More than just delicious, upscale Italian with prix fixe menus and a love of hand-crafted recipes—it’s a restaurant that’s committed to true hospitality, which is why they pay their servers a fair wage and include gratuity on every bill. They know that a happy staff is the key to high-quality service, so this is a meal you can really feel good about.
There’s locally sourced and then there’s Dai Due. The chefs at Dai Due take their love of all things local to the next level. You’ll never find a spear of asparagus outside its season, a cut of beef from a farm you couldn’t visit, or a single slice of foreign cheese. Even the wine and olive oil is Texas grown and made. Even better, it’s all organic, too.
Since its opening in late 2009, Franklin Barbecue has sold out of its antibiotic- and hormone-free brisket every single day. Even after moving from a trailer to its current brick-and-mortar location, two- to three-hour waits for pork ribs, pulled pork, and beef-and-pork sausage are commonplace. The line is so long, it even has its own Twitter account. It’s worth it, though, as Anthony Bourdain described the brisket as “supernatural.”
Once just a humble trailer, as of 2013 Odd Duck is a proper fine-dining destination without the fuss. Co-owner and chef Bryce Gilmore is a five-time James Beard Award finalist for Best Chef Southwest, after all. Go in for brunch, lunch, or dinner to discover fresh cheddar biscuits with sweet potato gravy, philly cheesesteak beef sausage, and more.
Can’t bear to wait in line at Franklin, but don’t want to sacrifice quality? Need enough food for a family party, but don’t want to do the cooking? Enter Scotty's BBQ. It bets its name on good old-fashioned barbecue, letting tangy spice rubs and wood smoke permeate quality cuts of meat for an undeniably delectable end product. The team operates out of a rust-red food truck (and as a top Austin catering service), slinging hot pork and beef ribs, smoked brisket, and classic southern sides like creamy coleslaw and potato salads. And to compliment the succulent meats even further, Scotty's doles out healthy doses of its signature sauces—sweet, spicy, or the ever-popular Dr. Pepper.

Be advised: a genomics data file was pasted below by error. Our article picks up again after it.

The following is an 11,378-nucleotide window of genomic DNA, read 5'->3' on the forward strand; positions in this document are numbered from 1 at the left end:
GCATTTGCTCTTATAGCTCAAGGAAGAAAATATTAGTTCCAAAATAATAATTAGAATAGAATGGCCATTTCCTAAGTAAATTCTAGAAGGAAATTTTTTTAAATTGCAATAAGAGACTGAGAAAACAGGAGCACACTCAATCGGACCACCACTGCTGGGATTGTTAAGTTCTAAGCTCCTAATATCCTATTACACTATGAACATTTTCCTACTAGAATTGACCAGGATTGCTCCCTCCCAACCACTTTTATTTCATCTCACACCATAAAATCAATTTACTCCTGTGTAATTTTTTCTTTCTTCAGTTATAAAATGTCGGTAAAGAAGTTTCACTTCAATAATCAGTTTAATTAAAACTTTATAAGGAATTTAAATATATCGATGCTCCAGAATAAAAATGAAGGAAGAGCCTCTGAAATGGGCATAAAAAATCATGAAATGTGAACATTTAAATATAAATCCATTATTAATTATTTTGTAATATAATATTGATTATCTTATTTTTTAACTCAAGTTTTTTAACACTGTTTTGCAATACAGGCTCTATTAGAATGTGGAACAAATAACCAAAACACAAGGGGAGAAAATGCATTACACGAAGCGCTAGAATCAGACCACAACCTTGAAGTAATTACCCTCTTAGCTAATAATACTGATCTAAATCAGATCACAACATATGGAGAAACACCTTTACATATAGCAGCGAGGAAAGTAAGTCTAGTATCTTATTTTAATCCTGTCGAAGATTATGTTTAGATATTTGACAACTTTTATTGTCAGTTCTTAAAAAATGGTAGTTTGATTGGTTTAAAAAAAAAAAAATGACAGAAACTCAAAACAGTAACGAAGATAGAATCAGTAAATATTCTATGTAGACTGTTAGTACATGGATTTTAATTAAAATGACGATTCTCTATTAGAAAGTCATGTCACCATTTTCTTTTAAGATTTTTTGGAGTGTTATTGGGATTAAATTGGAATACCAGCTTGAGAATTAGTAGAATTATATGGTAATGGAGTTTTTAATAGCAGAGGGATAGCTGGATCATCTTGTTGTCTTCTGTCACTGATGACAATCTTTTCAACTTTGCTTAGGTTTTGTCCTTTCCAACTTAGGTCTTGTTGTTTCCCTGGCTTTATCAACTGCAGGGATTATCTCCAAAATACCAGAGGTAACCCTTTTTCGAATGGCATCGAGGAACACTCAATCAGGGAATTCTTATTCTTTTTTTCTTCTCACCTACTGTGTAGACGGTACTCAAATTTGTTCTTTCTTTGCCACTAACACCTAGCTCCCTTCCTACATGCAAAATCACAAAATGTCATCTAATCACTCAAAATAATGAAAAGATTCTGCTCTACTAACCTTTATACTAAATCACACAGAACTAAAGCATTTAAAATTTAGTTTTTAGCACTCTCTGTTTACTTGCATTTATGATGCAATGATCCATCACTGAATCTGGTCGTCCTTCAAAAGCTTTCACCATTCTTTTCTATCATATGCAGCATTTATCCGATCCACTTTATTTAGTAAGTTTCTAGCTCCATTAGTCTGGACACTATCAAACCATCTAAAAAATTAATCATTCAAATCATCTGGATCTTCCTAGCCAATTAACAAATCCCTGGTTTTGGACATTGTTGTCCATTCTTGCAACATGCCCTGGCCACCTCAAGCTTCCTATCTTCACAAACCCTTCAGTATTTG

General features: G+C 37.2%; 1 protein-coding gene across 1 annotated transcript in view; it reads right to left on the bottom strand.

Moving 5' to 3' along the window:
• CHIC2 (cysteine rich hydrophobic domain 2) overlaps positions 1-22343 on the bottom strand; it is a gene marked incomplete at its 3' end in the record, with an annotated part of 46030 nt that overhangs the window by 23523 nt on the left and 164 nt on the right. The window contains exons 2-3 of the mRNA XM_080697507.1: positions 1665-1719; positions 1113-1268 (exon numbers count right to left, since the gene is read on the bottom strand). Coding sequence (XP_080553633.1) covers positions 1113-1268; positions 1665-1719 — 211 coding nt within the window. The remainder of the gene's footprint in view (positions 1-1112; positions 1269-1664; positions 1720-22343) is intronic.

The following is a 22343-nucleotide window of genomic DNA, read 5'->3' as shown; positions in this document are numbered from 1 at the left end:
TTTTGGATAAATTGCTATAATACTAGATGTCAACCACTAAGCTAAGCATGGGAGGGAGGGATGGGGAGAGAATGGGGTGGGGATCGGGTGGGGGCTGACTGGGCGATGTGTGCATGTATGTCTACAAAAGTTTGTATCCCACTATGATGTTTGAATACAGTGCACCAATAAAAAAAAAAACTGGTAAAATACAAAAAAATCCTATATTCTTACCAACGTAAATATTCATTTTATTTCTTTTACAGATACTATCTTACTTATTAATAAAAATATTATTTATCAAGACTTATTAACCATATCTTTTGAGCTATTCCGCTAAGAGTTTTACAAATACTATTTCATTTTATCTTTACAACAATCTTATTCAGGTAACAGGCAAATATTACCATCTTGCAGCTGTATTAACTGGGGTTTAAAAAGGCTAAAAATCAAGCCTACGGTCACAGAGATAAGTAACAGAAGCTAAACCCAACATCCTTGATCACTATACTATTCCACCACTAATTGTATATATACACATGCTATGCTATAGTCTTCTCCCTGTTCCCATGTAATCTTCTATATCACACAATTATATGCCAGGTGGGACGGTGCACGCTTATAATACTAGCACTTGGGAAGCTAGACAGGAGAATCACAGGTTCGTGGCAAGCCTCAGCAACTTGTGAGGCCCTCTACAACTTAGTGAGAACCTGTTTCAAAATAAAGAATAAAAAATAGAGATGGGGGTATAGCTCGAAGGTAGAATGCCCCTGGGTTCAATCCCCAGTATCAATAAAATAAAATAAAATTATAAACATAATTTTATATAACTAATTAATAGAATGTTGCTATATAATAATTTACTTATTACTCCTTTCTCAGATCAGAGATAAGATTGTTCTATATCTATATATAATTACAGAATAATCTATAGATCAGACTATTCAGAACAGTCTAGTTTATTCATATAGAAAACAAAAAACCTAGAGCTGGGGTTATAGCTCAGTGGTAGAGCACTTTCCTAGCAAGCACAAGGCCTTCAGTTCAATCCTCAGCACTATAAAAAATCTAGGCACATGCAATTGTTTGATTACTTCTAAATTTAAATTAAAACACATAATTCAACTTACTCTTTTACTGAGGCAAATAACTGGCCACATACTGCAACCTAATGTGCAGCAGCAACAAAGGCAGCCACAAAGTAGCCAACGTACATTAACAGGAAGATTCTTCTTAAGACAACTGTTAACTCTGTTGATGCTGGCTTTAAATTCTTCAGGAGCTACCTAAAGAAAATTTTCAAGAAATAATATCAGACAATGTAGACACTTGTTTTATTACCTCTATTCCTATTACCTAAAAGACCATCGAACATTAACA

A true hole-in-the-wall joint, Ñoños is a favorite among locals for its fantastic blend of spices and the fresh-made tortillas some call the best in the city.
This taco truck brings the flavors of Monterrey and the Rio Grande Valley to Austin. Fans recommend the Papa Asada, a blend of potato mashed with meat or veggies and topped with butter, crema, and cheese.
A family-run restaurant, Veracruz All Natural brings to life the flavors of the family’s hometown—you guessed it—Veracruz. Go at breakfast to get the migas poblanas taco, which spices up the classic egg dish with peppers.
These are classic street tacos, meant to be eaten on the go. Try something traditional with tripas or lengua, or more standard with al pastor, but whatever you get, don’t forget to ask for the VIP sauce.
Maria's namesake owner was deemed the "South Austin's Taco Queen" by the Austin Chronicle, a distinction she's more than earned since serving her first taco from a trailer 20 years ago. Her unique, flavorful Mexican fare is made in an artistic environment, where live bands and gospel singers serenade diners on the patio or amidst the dining room's striking and kaleidoscopic decor. Maria's food and attitude has been praised by both Guy Fieri and Rachael Ray, and Dirty Linen Magazine described the interior as having "more charm per square foot than one might believe possible." Even better, guilt isn't a side dish, with Southern Living saying, "You wouldn’t expect this from hearty comfort food, but all have fewer calories and fat than typical tacos."
Umi Sushi Bar & Grill takes its name from the Japanese word for ocean. That's perfectly fitting, considering the bounty of oceanic delicacies served at the eatery. Sushi chefs expertly slice fish for traditional sashimi, signature rolls, and creative offerings, such as the hamachi paired with orange oil and garlic brunoise, among other components. Sushi isn't the only speciality here, though. Umi's chefs also prepare entrees such as the slow-roasted lamb shank as well as bento boxes, teriyaki dishes, and udon bowls
Ever feel lost looking at a sushi menu? You don’t need to. If you’re not exactly sure what the difference is between maki and nigiri and sashimi, then here’s a quick little guide to help you out.
Sashimi: sliced raw fish (or other meat) served without rice